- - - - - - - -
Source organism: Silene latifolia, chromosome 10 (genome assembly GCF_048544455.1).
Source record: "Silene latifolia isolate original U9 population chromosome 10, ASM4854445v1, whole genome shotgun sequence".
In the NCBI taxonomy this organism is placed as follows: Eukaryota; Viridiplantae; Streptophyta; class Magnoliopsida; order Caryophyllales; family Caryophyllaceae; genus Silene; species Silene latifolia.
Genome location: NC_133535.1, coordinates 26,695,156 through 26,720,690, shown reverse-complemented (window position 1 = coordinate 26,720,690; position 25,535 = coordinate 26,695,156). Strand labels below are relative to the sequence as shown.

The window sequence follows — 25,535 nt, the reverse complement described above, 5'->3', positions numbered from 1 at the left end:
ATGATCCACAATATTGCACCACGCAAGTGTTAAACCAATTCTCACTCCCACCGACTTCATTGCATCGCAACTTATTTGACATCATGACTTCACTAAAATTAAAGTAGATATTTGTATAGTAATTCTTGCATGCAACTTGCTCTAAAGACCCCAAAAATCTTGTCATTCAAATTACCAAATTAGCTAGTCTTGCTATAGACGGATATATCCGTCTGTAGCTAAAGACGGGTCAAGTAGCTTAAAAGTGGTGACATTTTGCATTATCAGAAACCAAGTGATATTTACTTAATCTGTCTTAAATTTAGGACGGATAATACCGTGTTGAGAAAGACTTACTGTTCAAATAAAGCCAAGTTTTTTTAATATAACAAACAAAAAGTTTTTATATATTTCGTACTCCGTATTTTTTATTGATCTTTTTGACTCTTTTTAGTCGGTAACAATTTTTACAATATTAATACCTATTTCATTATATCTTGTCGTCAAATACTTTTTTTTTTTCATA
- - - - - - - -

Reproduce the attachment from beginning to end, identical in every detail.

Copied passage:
Source organism: Silene latifolia, chromosome 10 (genome assembly GCF_048544455.1).
Source record: "Silene latifolia isolate original U9 population chromosome 10, ASM4854445v1, whole genome shotgun sequence".
In the NCBI taxonomy this organism is placed as follows: Eukaryota; Viridiplantae; Streptophyta; class Magnoliopsida; order Caryophyllales; family Caryophyllaceae; genus Silene; species Silene latifolia.
Genome location: NC_133535.1, coordinates 26,695,156 through 26,720,690, shown reverse-complemented (window position 1 = coordinate 26,720,690; position 25,535 = coordinate 26,695,156). Strand labels below are relative to the sequence as shown.

The window sequence follows — 25,535 nt, the reverse complement described above, 5'->3', positions numbered from 1 at the left end:
ATGATCCACAATATTGCACCACGCAAGTGTTAAACCAATTCTCACTCCCACCGACTTCATTGCATCGCAACTTATTTGACATCATGACTTCACTAAAATTAAAGTAGATATTTGTATAGTAATTCTTGCATGCAACTTGCTCTAAAGACCCCAAAAATCTTGTCATTCAAATTACCAAATTAGCTAGTCTTGCTATAGACGGATATATCCGTCTGTAGCTAAAGACGGGTCAAGTAGCTTAAAAGTGGTGACATTTTGCATTATCAGAAACCAAGTGATATTTACTTAATCTGTCTTAAATTTAGGACGGATAATACCGTGTTGAGAAAGACTTACTGTTCAAATAAAGCCAAGTTTTTTTAATATAACAAACAAAAAGTTTTTATATATTTCGTACTCCGTATTTTTTATTGATCTTTTTGACTCTTTTTAGTCGGTAACAATTTTTACAATATTAATACCTATTTCATTATATCTTGTCGTCAAATACTTTTTTTTTTTCATA